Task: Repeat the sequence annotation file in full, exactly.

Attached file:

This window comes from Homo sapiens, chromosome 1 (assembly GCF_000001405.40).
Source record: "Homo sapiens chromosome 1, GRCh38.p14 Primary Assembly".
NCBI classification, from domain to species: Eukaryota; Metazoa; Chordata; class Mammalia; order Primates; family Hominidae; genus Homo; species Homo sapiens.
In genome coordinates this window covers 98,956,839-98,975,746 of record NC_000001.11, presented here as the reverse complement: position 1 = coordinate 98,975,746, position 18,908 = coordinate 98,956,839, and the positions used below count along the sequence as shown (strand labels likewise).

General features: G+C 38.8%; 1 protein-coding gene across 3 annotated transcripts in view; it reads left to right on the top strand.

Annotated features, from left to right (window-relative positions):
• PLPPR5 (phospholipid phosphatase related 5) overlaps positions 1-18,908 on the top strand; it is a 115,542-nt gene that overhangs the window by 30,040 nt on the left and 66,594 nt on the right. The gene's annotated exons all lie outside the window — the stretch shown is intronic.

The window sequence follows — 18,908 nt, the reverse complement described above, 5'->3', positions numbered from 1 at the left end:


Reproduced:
This window comes from Homo sapiens, chromosome 1 (assembly GCF_000001405.40).
Source record: "Homo sapiens chromosome 1, GRCh38.p14 Primary Assembly".
NCBI classification, from domain to species: Eukaryota; Metazoa; Chordata; class Mammalia; order Primates; family Hominidae; genus Homo; species Homo sapiens.
In genome coordinates this window covers 98,956,839-98,975,746 of record NC_000001.11, presented here as the reverse complement: position 1 = coordinate 98,975,746, position 18,908 = coordinate 98,956,839, and the positions used below count along the sequence as shown (strand labels likewise).

General features: G+C 38.8%; 1 protein-coding gene across 3 annotated transcripts in view; it reads left to right on the top strand.

Annotated features, from left to right (window-relative positions):
• PLPPR5 (phospholipid phosphatase related 5) overlaps positions 1-18,908 on the top strand; it is a 115,542-nt gene that overhangs the window by 30,040 nt on the left and 66,594 nt on the right. The gene's annotated exons all lie outside the window — the stretch shown is intronic.

The window sequence follows — 18,908 nt, the reverse complement described above, 5'->3', positions numbered from 1 at the left end: